I was diagnosed with borderline personality disorder (BPD) by a psychiatrist about 5 years ago, and I have been in some form of treatment ever since. I feel like I am finally making progress and getting more control over my symptoms. I’ve even started seeking out more social connections and recently started dating someone. Now that I am forming new relationships, I am wondering when and if I should tell people about my BPD diagnosis.
First, good for you for getting the help you need and for starting to put yourself out there for relationships! You are entering a very important (and sometimes stressful) part of the recovery process — many people with BPD withdraw from relationships because intimacy can trigger so many emotions and symptoms. But, getting back into relationships is a very healthy step.
The choice to disclose your BPD diagnosis depends on a few different variables, including your own need for privacy and comfort with disclosure, your relationship with the other person, and the context of your relationship.
First, there is your personal comfort level. Are you someone who feels comfortable with others’ knowing private details, or do you prefer to keep private information off the table? If you are uncomfortable with disclosure, keep that in mind when making the decision about whether to tell the other person that you have BPD.
Next, consider your relationship with this person. How long have you known them? Are they one of the people you would consider yourself to be very close to? Or are they a more distant friend or relative? Do they need to know about your BPD because they are affected by the symptoms and need an explanation? Or are you motivated to tell them simply because you feel the need to share and get support?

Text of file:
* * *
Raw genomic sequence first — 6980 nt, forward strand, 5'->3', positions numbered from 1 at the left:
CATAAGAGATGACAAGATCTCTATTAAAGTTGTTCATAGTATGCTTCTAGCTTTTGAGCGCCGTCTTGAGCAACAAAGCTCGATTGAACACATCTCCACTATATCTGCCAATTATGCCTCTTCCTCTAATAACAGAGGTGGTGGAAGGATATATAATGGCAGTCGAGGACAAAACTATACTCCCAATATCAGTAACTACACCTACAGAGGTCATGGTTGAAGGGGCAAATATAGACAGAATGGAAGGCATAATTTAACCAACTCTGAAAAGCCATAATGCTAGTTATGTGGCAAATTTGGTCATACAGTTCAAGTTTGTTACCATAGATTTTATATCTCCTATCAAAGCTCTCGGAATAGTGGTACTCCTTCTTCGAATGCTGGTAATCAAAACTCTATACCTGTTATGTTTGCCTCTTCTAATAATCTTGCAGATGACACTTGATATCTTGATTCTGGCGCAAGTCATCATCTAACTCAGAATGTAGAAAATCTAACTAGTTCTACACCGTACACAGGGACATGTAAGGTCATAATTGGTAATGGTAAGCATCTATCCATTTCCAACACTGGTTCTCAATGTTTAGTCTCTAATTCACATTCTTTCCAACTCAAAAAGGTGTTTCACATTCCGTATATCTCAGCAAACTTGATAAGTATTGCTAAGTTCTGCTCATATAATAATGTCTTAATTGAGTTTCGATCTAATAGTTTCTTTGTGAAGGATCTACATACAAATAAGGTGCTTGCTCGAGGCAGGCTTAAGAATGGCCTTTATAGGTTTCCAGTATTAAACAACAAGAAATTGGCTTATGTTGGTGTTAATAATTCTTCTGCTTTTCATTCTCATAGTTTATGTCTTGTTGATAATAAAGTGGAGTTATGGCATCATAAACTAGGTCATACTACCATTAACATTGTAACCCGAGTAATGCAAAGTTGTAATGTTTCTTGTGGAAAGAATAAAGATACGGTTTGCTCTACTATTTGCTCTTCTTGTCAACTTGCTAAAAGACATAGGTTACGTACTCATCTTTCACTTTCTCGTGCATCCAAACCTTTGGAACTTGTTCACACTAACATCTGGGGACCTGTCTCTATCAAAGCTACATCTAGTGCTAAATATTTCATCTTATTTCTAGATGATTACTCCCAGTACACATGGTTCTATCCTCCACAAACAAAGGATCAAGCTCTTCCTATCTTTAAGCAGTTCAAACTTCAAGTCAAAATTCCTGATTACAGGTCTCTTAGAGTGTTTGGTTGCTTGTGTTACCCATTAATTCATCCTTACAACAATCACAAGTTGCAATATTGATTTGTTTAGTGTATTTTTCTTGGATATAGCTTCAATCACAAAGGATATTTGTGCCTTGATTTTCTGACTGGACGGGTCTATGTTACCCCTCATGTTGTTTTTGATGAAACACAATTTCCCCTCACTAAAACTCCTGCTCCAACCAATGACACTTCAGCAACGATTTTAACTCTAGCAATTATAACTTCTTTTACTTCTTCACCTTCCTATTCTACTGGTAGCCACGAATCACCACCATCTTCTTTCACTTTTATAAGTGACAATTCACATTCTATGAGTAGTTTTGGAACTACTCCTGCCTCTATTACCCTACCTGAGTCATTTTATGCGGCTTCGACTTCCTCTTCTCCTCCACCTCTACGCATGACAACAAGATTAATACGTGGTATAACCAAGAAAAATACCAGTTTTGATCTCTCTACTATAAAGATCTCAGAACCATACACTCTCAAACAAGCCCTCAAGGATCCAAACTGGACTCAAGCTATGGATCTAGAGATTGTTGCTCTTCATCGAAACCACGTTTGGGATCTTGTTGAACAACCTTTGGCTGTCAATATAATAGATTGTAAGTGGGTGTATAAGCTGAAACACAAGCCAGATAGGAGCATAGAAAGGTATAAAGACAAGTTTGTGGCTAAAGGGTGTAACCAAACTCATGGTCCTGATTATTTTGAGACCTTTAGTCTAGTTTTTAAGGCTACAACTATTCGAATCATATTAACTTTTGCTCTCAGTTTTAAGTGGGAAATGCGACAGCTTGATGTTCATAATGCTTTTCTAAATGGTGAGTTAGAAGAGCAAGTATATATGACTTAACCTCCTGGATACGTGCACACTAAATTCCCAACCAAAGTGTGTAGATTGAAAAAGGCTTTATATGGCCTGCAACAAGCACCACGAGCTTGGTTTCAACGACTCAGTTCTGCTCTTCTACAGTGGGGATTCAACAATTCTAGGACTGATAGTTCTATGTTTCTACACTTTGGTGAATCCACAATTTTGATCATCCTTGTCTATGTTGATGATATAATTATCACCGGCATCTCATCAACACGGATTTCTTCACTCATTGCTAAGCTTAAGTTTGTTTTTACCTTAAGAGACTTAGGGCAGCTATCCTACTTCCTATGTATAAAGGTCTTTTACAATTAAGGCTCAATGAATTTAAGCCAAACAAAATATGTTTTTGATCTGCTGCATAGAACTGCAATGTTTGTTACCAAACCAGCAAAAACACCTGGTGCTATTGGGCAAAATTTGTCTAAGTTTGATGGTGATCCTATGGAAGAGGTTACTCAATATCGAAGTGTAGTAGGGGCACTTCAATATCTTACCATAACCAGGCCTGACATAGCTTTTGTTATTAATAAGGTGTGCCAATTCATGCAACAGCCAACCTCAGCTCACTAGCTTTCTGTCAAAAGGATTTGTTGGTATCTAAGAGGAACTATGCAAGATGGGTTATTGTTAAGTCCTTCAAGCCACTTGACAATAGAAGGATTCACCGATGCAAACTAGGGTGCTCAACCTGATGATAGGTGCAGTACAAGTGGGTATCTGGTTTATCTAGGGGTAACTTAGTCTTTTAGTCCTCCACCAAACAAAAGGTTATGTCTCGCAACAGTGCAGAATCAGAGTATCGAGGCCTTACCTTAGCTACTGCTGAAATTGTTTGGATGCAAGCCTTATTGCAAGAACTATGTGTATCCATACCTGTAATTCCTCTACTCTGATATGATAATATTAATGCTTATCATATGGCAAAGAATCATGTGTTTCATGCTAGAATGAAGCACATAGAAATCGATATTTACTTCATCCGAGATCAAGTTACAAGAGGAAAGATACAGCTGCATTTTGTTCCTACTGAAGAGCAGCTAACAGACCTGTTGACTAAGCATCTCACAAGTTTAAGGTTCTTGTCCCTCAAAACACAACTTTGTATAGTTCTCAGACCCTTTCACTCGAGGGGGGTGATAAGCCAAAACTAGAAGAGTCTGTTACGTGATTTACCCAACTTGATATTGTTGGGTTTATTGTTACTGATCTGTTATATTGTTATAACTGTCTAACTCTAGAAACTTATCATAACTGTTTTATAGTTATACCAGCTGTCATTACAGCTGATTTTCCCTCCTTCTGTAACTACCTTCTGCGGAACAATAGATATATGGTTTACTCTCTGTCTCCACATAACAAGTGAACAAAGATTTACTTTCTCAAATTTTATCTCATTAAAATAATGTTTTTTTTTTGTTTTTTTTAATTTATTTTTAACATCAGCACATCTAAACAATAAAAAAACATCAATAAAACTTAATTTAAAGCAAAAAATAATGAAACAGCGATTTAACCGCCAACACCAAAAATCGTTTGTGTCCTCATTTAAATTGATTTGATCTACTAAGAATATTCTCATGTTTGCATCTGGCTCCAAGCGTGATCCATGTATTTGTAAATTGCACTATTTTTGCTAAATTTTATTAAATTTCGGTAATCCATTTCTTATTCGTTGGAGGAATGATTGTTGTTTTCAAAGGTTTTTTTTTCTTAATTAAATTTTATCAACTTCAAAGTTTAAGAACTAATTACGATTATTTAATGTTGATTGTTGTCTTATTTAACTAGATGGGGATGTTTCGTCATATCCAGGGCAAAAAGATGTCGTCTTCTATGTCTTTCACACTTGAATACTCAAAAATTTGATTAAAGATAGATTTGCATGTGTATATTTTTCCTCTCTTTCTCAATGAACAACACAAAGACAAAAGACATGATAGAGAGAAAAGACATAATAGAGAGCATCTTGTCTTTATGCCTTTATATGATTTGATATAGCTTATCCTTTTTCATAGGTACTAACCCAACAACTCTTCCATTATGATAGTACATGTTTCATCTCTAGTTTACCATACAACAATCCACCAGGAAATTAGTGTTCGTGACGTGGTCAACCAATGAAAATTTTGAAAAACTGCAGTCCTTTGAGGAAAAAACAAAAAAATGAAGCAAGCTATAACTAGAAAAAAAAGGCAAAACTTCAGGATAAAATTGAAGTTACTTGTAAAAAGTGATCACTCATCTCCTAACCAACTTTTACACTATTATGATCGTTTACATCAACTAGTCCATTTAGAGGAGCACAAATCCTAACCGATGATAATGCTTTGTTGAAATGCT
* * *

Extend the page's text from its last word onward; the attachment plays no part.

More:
Finally, consider the context of the relationship. For example, it is safer to tell a family friend about your diagnosis than a work colleague.
There is no definitive way to know whether disclosing your diagnosis is a good or bad decision, but if you consider all of the factors above, you may find yourself closer to an answer. The most important thing is that you take the time to think it through and make an intentional decision about whether or not to tell (rather than making a decision in the moment that you may regret later). Take it on a case-by-case basis whenever possible.
If you have a therapist or other professional support person, this is definitely the sort of decision that you may want to consult with them about.
It is important to remember that there is considerable (undeserved) stigma about the BPD diagnosis. So, if you do decide to tell someone that you have BPD, it may make sense to also provide them with some information about the diagnosis, the symptoms, and the prognosis. The “What is BPD?” fact sheet is a good place to start.
Aviram RB, Brodsky BS, Stanley B. “Borderline Personality Disorder, Stigma, and Treatment Implications.” Harvard Review of Psychiatry. 14(5):249-256, 2006.